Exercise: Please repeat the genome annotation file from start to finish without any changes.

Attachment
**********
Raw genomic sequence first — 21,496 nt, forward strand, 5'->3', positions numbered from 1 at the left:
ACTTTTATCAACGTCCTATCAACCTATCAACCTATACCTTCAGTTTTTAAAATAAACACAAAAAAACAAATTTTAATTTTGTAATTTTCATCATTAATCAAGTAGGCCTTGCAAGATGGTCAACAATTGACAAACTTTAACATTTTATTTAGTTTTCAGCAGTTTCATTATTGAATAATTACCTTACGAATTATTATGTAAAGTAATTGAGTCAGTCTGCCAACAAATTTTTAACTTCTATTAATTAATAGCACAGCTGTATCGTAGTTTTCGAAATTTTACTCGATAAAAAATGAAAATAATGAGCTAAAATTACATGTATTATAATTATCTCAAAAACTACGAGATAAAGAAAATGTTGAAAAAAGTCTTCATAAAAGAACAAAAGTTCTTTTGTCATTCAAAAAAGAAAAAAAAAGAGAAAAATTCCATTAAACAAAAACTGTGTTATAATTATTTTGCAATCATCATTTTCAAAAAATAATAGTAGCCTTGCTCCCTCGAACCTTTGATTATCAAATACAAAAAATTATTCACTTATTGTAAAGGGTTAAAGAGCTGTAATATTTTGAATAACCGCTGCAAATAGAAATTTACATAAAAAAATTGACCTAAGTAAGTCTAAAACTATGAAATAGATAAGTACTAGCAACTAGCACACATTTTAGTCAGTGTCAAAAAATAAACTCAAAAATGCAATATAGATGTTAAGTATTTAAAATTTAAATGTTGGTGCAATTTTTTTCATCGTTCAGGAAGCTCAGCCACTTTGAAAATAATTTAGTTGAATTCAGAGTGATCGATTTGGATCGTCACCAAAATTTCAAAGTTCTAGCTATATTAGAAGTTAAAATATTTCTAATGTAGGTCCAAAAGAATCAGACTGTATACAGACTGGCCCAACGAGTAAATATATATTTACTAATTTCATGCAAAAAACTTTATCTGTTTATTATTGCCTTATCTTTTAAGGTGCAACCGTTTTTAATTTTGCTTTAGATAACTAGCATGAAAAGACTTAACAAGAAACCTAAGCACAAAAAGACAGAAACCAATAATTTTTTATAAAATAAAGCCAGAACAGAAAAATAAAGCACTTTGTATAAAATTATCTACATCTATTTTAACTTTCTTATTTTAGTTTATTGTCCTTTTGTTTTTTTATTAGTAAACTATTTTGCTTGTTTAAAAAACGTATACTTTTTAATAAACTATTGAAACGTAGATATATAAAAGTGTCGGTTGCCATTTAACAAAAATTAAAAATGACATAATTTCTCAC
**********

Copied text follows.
Raw genomic sequence first — 21,496 nt, forward strand, 5'->3', positions numbered from 1 at the left:
ACTTTTATCAACGTCCTATCAACCTATCAACCTATACCTTCAGTTTTTAAAATAAACACAAAAAAACAAATTTTAATTTTGTAATTTTCATCATTAATCAAGTAGGCCTTGCAAGATGGTCAACAATTGACAAACTTTAACATTTTATTTAGTTTTCAGCAGTTTCATTATTGAATAATTACCTTACGAATTATTATGTAAAGTAATTGAGTCAGTCTGCCAACAAATTTTTAACTTCTATTAATTAATAGCACAGCTGTATCGTAGTTTTCGAAATTTTACTCGATAAAAAATGAAAATAATGAGCTAAAATTACATGTATTATAATTATCTCAAAAACTACGAGATAAAGAAAATGTTGAAAAAAGTCTTCATAAAAGAACAAAAGTTCTTTTGTCATTCAAAAAAGAAAAAAAAAGAGAAAAATTCCATTAAACAAAAACTGTGTTATAATTATTTTGCAATCATCATTTTCAAAAAATAATAGTAGCCTTGCTCCCTCGAACCTTTGATTATCAAATACAAAAAATTATTCACTTATTGTAAAGGGTTAAAGAGCTGTAATATTTTGAATAACCGCTGCAAATAGAAATTTACATAAAAAAATTGACCTAAGTAAGTCTAAAACTATGAAATAGATAAGTACTAGCAACTAGCACACATTTTAGTCAGTGTCAAAAAATAAACTCAAAAATGCAATATAGATGTTAAGTATTTAAAATTTAAATGTTGGTGCAATTTTTTTCATCGTTCAGGAAGCTCAGCCACTTTGAAAATAATTTAGTTGAATTCAGAGTGATCGATTTGGATCGTCACCAAAATTTCAAAGTTCTAGCTATATTAGAAGTTAAAATATTTCTAATGTAGGTCCAAAAGAATCAGACTGTATACAGACTGGCCCAACGAGTAAATATATATTTACTAATTTCATGCAAAAAACTTTATCTGTTTATTATTGCCTTATCTTTTAAGGTGCAACCGTTTTTAATTTTGCTTTAGATAACTAGCATGAAAAGACTTAACAAGAAACCTAAGCACAAAAAGACAGAAACCAATAATTTTTTATAAAATAAAGCCAGAACAGAAAAATAAAGCACTTTGTATAAAATTATCTACATCTATTTTAACTTTCTTATTTTAGTTTATTGTCCTTTTGTTTTTTTATTAGTAAACTATTTTGCTTGTTTAAAAAACGTATACTTTTTAATAAACTATTGAAACGTAGATATATAAAAGTGTCGGTTGCCATTTAACAAAAATTAAAAATGACATAATTTCTCAC